What is less recognised is that many widening participation strategies are inadequate because they put too much emphasis on academic pathways and thus ignore the majority of learners. This year around 43% of young people will enter higher education having studied A-Levels or BTECs. While access issues remain for many disadvantaged students, those on an academic route benefit from a clear, simple pathway to level 4 (equivalent to an HNC) on to level 6 (Bachelors’ degree) and above. The same cannot be said for the rest of the school population.

Read more.

Bulk computer buying.

DfE and Crown Commercial Service (CCS) will launch the second in a series of bulk buying deals (sometimes referred to as ‘aggregated deals’) for schools considering buying new tablets, laptops or desktop devices at the beginning of the autumn term.

One hundred schools took up the previous deal, buying over 2,000 devices. Some schools saved thousands of pounds, with average savings of 8%.

CCS will publish full details of the deal on 4 September 2017. Schools will then have until 29 September 2017 to send CCS their equipment requirements.

CCS will work with suppliers to get the best prices and notify schools after they award the contract on 6 November 2017. Schools will then be able to place their orders for delivery and arrange payment at the agreed price.

Read more.

Coherent strategy needed for lockdown in schools.

Schools need a coherent strategy for lockdown procedures in case of a dangerous event taking place on their premises, a teaching union said.

The NASUWT said schools currently had ad hoc drills to deal with various threats and called on the government to put together a comprehensive plan.

More than 200 head teachers in West Yorkshire have attended council-run seminars providing advice on lockdowns.

The government said it "constantly reviewed" security guidance it issues. 

Read the detail.

Research into how schools improve.

The NFER research was sparked by government proposals published last year

England’s school system is capable of bringing about improvements without having to turn to universities, grammar or private schools, new research has concluded.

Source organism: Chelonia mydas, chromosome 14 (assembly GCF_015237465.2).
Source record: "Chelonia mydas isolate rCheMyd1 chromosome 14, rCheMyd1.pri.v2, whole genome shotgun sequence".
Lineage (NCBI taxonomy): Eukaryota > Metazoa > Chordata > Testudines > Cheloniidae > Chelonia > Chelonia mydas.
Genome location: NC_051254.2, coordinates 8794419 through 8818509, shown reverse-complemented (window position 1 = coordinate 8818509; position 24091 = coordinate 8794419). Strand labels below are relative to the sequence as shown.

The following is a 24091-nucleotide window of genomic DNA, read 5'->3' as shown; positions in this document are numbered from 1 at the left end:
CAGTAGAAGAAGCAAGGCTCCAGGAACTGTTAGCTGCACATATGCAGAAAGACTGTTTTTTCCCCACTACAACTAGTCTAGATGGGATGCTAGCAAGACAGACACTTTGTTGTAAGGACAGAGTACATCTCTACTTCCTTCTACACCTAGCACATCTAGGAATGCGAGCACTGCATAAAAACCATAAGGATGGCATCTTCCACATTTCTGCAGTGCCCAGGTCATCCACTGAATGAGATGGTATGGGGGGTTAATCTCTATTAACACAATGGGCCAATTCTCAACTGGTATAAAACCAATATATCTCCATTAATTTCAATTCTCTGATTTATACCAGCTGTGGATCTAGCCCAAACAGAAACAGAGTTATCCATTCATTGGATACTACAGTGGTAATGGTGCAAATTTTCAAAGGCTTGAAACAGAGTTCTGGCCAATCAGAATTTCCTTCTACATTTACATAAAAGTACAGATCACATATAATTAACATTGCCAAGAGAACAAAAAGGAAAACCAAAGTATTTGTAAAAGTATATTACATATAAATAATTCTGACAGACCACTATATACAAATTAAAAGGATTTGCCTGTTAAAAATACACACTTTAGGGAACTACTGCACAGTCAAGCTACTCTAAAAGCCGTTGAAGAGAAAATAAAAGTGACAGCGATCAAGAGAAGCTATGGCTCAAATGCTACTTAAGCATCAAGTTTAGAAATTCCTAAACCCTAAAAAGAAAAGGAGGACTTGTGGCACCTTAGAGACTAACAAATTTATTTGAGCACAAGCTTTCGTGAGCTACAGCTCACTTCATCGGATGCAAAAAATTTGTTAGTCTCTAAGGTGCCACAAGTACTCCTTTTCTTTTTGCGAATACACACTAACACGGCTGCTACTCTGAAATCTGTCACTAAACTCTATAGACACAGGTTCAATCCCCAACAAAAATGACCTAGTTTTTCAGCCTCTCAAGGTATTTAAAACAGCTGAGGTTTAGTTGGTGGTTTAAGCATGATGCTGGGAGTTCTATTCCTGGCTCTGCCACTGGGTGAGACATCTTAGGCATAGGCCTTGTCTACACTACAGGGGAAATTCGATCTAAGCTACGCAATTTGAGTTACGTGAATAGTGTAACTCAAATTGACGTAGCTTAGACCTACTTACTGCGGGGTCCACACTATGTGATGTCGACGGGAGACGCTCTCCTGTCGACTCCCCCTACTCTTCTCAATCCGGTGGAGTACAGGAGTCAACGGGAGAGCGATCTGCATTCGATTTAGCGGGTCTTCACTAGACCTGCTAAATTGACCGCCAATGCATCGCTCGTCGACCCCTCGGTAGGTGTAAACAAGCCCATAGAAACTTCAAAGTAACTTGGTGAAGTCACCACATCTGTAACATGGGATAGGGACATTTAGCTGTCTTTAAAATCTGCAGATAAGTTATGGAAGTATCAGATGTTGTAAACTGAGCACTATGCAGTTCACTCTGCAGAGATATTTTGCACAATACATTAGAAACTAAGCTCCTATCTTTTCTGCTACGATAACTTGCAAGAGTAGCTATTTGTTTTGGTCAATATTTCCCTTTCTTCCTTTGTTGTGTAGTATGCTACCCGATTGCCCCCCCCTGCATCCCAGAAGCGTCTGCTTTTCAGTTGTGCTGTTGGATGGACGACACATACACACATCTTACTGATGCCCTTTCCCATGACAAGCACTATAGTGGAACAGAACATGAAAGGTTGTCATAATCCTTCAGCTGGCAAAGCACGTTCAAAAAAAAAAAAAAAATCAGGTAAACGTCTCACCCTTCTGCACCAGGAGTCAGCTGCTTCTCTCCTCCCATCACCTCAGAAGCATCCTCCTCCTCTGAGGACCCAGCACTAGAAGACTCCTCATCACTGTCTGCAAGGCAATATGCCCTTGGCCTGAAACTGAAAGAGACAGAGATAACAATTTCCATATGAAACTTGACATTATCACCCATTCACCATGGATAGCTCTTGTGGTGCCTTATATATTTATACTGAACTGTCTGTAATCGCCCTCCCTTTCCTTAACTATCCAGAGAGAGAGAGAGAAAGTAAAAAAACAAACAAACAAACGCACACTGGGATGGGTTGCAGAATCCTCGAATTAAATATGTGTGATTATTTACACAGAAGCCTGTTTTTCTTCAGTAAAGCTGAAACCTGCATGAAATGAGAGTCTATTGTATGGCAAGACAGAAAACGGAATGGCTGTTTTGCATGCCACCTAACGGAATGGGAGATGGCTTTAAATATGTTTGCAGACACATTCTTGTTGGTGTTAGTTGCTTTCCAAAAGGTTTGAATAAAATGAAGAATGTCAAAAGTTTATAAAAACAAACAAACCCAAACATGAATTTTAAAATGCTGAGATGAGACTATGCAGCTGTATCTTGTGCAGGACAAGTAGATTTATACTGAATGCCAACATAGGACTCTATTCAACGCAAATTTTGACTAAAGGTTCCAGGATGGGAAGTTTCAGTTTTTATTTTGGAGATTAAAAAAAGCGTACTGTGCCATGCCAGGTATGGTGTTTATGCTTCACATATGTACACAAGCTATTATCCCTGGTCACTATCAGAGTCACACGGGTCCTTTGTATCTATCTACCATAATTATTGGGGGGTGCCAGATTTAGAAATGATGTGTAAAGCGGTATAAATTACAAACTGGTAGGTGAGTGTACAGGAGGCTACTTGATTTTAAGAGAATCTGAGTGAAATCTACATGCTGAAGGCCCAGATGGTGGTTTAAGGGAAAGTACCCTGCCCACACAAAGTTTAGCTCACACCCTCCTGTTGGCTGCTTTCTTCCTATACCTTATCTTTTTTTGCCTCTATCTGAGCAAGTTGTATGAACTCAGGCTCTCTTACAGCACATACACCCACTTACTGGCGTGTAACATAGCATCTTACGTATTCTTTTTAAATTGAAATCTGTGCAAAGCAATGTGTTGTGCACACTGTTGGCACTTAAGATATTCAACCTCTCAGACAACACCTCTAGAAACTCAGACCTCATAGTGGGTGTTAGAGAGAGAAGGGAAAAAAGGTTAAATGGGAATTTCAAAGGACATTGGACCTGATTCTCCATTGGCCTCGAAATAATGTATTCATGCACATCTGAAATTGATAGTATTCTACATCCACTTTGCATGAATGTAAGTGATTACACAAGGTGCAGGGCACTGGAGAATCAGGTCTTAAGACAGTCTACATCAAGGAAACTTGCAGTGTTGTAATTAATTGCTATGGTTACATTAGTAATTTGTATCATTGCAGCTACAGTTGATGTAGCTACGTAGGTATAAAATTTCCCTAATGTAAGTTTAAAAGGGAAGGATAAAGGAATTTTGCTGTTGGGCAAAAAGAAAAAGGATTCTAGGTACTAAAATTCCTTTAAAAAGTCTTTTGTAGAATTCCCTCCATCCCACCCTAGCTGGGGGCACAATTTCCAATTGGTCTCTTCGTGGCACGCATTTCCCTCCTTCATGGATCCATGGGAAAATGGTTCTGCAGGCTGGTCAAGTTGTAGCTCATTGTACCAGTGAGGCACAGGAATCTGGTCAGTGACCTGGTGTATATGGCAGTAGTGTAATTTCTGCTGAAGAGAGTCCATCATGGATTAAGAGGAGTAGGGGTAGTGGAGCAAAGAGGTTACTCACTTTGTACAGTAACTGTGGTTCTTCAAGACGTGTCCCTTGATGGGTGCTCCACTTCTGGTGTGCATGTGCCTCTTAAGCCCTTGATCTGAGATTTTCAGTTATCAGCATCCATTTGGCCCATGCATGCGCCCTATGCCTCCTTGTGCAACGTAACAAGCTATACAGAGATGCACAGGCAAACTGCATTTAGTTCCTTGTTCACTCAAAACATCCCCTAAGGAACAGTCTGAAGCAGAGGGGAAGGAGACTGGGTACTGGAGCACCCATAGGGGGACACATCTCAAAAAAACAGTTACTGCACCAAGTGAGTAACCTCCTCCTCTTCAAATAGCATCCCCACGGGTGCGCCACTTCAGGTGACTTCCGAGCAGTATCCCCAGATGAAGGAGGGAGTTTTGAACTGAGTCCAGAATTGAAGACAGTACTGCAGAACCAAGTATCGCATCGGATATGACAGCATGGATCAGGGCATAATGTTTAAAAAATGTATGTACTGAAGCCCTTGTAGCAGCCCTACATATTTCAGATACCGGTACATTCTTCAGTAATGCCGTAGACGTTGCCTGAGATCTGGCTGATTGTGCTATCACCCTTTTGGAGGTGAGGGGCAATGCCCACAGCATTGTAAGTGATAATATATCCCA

A report by the National Foundation for Educational Research (NFER), published today, examines the capacity for high-performing schools to collaborate with nearby schools in need.

The research was prompted by last year’s government consultation on using selective schools, independent schools and universities to increase the number of good school places in England.

The researchers found that the number of high-performing schools “significantly exceeds” the number of underperforming schools, and that schools in need have high-performing schools nearby that could potentially help them.

Co-author Karen Wespieser told Tes that collaborative approaches to school improvement work best when the partners share similarities, and the report shows the extra resource the government proposed in the consultation “is not necessary”.

Read more.

Half of expelled pupils have mental health problems.

Half of pupils expelled from England's schools have a mental health issue, according to analysis of official data.

The Institute of Public Policy Research suggests if excluded students with undiagnosed problems were included, the rate would be much higher.

This figure compares with one in 50 pupils in the wider population who have a mental health condition.

The government said it would be publishing plans to improve mental health services later in the year.

Read more.

16-19 year olds maths education to get cash boost.

Maths education for 16- to 19-year-olds in England will gain a £16m boost over two years, ministers have announced.

It comes as a government commissioned maths review found too many teenagers dropped maths after GCSE, harming their job prospects and the wider economy.

The cash, from existing budgets, will help more students take a maths A-level or core maths qualification, say ministers.

Better maths skills were "vital", said Education Minister Nick Gibb. 

Read more.